The fourth PPP principle, All Power to the People, has taken up the task of safeguarding the liberal, tolerant and enlightened values of the country and has been at the forefront in arresting the trends of extremism with its power of people. It has rendered several sacrifices, the greatest being in the early hours of 19th October 2007 when 170 workers of PPP were martyred and more than 500 injured in a bomb blast during a welcome procession of the party’s chairperson Mohtarma Benazir Bhutto, on her return to the country after eight and a half year. These workers, mostly young boys, did not just die trying to protect Benazir Bhutto. They died trying to protect democracy in Pakistan. Three and one-half months later, their sacrifice and the sacrifice of our leader Benazir brought free and fair elections to Pakistan, with a democratic government replacing a decade of military dictatorship.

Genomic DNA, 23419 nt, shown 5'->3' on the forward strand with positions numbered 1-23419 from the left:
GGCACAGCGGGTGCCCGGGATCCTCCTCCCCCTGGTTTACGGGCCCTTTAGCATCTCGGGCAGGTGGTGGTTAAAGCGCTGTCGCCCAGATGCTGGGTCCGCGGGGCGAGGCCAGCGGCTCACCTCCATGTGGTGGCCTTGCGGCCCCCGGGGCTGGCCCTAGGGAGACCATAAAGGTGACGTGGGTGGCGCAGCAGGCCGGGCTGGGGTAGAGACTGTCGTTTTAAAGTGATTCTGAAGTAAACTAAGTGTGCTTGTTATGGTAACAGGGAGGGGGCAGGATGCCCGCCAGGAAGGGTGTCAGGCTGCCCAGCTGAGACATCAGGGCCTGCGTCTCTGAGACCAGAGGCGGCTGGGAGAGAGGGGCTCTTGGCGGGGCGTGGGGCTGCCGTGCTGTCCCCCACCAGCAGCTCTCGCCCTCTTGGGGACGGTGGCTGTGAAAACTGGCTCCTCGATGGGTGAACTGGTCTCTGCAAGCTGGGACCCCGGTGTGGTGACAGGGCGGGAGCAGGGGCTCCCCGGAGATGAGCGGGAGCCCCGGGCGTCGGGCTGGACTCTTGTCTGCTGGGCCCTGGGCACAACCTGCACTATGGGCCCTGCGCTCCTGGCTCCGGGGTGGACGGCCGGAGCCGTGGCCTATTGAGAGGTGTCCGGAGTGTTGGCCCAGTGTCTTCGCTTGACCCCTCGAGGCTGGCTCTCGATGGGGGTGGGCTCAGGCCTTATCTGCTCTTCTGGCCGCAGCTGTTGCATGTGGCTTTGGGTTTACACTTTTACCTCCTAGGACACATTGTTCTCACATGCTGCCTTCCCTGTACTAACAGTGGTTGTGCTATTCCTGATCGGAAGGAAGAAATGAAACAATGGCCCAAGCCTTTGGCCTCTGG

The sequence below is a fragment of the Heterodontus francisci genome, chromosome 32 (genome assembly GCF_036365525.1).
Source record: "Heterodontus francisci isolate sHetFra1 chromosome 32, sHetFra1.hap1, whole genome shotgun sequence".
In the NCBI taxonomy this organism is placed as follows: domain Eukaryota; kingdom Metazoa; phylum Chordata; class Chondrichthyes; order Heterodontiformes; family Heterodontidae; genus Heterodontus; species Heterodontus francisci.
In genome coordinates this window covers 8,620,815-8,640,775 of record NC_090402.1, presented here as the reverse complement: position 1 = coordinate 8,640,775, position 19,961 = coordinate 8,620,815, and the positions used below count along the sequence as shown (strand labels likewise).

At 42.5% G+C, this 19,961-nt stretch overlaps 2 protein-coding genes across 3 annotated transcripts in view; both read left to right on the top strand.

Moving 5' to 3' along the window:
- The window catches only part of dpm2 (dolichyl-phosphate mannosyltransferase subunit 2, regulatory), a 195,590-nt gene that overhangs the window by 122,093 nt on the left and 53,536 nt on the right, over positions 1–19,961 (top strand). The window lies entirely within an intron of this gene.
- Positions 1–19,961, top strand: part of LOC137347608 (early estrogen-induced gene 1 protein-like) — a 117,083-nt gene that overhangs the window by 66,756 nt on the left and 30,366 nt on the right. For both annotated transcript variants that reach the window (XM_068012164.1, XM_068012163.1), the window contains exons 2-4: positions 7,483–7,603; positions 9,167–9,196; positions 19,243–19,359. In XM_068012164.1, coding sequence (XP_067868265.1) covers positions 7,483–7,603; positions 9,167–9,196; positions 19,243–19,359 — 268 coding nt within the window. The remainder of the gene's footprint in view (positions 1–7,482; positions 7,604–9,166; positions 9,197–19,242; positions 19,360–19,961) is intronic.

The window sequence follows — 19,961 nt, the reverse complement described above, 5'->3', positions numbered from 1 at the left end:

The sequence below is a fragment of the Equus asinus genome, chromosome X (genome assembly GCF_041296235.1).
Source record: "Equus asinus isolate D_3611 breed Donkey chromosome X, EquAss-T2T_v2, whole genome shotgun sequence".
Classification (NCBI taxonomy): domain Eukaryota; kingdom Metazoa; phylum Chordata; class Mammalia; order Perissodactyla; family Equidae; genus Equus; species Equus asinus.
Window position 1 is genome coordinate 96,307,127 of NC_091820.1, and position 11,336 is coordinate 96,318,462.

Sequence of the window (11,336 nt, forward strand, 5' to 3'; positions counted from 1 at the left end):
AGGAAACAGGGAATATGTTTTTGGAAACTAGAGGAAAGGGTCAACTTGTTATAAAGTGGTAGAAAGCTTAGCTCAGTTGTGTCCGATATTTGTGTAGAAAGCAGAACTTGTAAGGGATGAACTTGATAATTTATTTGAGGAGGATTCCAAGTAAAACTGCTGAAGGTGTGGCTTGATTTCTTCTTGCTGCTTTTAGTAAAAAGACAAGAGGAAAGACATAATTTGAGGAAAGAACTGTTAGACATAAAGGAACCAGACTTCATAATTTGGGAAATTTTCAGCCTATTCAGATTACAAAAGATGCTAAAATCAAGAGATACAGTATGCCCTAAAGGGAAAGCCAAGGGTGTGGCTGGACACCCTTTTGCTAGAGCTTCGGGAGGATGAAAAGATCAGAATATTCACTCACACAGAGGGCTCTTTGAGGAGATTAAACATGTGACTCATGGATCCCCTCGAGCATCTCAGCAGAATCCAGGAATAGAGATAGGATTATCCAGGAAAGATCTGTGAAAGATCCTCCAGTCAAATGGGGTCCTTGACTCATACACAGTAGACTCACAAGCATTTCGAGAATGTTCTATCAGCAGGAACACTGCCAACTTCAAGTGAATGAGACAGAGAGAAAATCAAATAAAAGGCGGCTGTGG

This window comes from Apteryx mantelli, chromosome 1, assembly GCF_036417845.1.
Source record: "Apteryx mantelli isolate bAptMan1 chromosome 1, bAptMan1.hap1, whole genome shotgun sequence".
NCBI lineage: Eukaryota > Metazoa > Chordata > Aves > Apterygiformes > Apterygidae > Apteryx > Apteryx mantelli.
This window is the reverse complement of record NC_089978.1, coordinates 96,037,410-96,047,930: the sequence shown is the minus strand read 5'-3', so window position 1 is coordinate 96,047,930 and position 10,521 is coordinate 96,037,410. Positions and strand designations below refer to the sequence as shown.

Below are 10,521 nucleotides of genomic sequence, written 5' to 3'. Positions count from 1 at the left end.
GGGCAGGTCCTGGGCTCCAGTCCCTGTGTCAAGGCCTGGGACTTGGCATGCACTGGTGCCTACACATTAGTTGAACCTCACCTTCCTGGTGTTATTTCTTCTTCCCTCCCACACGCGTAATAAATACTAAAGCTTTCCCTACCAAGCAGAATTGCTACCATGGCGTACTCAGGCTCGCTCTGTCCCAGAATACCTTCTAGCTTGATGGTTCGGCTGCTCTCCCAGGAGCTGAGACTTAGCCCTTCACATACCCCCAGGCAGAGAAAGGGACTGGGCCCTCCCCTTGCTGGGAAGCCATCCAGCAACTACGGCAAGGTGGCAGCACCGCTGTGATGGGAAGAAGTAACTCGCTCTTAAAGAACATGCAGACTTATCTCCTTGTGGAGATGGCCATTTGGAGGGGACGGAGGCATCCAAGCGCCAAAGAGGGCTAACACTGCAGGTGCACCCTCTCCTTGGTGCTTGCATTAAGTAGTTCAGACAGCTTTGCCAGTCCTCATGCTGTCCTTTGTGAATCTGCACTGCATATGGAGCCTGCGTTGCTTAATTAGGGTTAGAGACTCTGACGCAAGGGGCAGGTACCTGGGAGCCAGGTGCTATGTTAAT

On this day of our founding, we recall both the triumph and the tragedy of our party’s great history — what we have accomplished and what we have sacrificed. Perhaps our greatest substantive and symbolic achievement occurred during this year, when our party led the National Assembly and the Senate to adopt the 18th amendment, purifying our beloved 1973 constitution from the usurpations of dictators. That fight was led by our President Asif Ali Zardari, through an unprecedented, selfless and principled fight to dilute his own power and in the process restore true democracy to Pakistan.